"There are times where we just have to allow our members privacy and there are issues they want to talk about without it all being exposed to the media," Hutchinson told Newshub. "These are our people genuinely trying to move forward with their lives but they are ridiculed."

"We would have loved to have live-streamed this but mainstream New Zealand just seems to be offended even at the thought of embracing the name Aotearoa."

She said events since the hui, including threats to MPs, proves there needs to be caution. 

Hutchinson commended Hunt for visiting.

"From him coming and being courageous and brave enough as a leader, he has been part of beginning to change the narrative around gang communities in our nation."

Davidson has defended her visit.
Davidson has defended her visit. Photo credit: Newshub / Supplied

'Haven't been hiding this'

Hunt isn't the only one Brown is accusing of trying to keep their encounters with the chapter hush-hush, with Davidson this week updating an answer to a Parliamentary Written Question about her meetings.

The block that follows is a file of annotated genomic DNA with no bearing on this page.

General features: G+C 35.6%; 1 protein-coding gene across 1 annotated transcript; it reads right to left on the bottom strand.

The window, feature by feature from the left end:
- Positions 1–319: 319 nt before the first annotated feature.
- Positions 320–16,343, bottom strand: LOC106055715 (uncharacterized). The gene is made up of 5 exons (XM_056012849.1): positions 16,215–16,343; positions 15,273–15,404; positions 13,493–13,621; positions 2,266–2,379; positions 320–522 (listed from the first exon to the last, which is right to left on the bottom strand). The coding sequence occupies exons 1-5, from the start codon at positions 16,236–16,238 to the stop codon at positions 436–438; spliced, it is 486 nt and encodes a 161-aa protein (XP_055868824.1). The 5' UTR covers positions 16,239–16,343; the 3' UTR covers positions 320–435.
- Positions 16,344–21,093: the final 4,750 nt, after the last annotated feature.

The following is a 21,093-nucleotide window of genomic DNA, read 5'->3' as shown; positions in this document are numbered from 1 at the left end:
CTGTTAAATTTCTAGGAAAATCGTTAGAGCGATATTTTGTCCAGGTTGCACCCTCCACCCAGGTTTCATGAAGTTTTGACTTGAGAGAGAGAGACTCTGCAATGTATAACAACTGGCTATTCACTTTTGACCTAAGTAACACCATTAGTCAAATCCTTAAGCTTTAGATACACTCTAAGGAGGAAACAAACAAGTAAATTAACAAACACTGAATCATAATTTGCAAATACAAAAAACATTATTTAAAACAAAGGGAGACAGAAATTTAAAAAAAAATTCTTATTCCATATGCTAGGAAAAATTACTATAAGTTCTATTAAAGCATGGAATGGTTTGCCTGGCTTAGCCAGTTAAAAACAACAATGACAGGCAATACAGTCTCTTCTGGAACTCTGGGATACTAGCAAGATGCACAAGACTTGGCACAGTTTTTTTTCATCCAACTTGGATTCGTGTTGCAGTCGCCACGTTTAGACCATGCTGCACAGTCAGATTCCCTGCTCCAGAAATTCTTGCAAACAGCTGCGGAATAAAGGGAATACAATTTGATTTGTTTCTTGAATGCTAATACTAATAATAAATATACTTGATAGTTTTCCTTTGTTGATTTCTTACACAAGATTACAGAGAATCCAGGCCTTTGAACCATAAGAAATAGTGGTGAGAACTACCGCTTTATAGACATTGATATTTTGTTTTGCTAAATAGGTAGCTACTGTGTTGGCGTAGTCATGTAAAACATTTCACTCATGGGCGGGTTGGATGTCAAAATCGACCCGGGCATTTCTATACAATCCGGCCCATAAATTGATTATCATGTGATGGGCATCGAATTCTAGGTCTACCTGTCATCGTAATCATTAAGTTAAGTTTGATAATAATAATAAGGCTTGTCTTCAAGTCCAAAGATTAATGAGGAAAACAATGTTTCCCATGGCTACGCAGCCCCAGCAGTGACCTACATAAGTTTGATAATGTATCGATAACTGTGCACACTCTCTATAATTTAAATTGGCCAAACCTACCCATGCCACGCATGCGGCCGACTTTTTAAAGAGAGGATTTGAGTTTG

Davidson previously said she attended an event as the Green Party co-leader, but didn't say she also met with the Waikato Mongrel Mob's Wāhine Toa group on April 22 in her role as the Minister for the Prevention of Family and Sexual Violence. 

"Marama Davidson has failed to be open and transparent about her meetings with the Mongrel Mob, having had to correct an answer to one of my questions," Brown told Newshub.

"It appears that she has been trying to keep these visits to the Mongrel Mob quiet from New Zealanders.

"Gangs are becoming more emboldened under this Government having grown 50 percent over the past 3 years. We now have a Government which wants to coddle up to gangs and have cups of tea – rather than hold them to account for the violence they are causing on the street."